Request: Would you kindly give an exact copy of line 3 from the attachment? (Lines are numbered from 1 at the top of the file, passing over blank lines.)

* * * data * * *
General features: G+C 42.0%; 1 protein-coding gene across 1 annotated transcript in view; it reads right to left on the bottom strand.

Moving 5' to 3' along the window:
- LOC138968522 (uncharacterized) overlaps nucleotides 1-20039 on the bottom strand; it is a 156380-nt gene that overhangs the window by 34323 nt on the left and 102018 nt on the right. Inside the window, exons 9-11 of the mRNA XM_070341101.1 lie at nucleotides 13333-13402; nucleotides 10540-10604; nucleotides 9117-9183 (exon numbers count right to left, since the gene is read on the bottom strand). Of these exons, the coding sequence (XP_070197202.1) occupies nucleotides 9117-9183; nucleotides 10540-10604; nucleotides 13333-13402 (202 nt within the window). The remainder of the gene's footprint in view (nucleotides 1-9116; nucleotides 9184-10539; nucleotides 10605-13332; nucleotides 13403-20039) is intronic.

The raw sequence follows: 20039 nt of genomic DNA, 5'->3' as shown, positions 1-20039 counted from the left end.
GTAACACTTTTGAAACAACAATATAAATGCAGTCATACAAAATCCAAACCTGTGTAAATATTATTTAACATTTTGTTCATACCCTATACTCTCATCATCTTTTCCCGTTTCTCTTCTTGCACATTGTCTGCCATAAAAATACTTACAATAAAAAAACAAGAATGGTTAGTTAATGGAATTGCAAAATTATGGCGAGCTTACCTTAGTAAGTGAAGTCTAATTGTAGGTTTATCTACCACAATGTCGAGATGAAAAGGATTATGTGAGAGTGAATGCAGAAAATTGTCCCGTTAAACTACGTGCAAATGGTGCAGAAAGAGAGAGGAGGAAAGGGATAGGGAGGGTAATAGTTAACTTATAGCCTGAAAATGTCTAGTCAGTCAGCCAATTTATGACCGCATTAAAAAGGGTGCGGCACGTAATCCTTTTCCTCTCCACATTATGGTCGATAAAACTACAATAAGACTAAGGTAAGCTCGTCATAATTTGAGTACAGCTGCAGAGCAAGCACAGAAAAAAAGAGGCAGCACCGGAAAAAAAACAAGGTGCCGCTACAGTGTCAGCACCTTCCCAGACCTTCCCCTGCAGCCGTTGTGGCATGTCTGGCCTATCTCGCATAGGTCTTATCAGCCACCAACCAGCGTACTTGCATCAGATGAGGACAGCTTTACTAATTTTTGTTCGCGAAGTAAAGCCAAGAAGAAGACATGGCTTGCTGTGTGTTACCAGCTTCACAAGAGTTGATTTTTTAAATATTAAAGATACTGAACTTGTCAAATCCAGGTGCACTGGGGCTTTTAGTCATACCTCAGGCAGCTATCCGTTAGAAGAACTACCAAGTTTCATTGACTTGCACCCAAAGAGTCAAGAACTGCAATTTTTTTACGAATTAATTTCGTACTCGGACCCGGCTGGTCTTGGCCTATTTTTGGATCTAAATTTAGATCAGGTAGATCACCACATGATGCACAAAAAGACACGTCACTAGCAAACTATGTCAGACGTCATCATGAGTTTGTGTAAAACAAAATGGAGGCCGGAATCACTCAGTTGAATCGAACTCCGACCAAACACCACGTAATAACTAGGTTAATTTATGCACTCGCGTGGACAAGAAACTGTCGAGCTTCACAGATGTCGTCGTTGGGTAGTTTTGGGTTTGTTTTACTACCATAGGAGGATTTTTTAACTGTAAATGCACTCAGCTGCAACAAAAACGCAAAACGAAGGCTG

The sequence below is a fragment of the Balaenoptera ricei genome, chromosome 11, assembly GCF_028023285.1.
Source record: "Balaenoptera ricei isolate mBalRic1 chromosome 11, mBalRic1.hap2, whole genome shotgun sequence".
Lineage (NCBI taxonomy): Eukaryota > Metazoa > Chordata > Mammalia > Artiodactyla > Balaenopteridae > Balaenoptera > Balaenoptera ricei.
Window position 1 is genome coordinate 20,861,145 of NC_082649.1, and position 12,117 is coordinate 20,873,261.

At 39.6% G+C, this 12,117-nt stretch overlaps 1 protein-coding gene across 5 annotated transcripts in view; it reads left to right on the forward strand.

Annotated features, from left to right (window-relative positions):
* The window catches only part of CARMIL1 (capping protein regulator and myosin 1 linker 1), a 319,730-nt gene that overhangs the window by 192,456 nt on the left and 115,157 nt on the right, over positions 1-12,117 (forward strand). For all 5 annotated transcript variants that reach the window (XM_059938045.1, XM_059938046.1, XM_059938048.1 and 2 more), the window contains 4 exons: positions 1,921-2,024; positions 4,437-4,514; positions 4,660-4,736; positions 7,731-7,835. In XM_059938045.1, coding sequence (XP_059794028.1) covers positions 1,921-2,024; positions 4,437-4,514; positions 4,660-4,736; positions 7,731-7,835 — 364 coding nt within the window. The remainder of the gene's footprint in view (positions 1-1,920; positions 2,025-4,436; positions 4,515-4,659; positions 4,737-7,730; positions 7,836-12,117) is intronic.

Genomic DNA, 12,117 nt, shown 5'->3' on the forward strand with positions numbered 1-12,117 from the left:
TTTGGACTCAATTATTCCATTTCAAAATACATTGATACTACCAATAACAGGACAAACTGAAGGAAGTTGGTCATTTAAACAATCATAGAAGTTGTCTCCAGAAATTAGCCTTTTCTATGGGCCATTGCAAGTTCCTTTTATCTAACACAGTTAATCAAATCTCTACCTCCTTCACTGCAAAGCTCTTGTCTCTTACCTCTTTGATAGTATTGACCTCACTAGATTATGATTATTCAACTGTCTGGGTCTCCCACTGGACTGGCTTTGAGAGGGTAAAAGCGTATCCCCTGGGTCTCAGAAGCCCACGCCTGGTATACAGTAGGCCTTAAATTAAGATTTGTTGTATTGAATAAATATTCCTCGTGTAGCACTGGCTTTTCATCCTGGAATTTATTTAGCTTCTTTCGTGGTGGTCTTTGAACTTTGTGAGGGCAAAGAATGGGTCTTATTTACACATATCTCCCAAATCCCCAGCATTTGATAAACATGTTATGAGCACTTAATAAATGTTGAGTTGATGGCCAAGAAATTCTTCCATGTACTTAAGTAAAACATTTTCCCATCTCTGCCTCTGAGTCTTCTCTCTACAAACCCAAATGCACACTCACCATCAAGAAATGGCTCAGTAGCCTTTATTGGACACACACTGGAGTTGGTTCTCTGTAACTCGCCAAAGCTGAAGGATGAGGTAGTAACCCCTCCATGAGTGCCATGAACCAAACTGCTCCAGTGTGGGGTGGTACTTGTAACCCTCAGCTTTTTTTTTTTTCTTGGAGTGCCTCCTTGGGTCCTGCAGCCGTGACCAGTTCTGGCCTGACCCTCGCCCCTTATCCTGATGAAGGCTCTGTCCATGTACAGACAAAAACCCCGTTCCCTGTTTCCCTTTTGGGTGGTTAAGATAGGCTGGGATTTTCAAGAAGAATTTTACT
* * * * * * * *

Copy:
- LOC138968522 (uncharacterized) overlaps nucleotides 1-20039 on the bottom strand; it is a 156380-nt gene that overhangs the window by 34323 nt on the left and 102018 nt on the right. Inside the window, exons 9-11 of the mRNA XM_070341101.1 lie at nucleotides 13333-13402; nucleotides 10540-10604; nucleotides 9117-9183 (exon numbers count right to left, since the gene is read on the bottom strand). Of these exons, the coding sequence (XP_070197202.1) occupies nucleotides 9117-9183; nucleotides 10540-10604; nucleotides 13333-13402 (202 nt within the window). The remainder of the gene's footprint in view (nucleotides 1-9116; nucleotides 9184-10539; nucleotides 10605-13332; nucleotides 13403-20039) is intronic.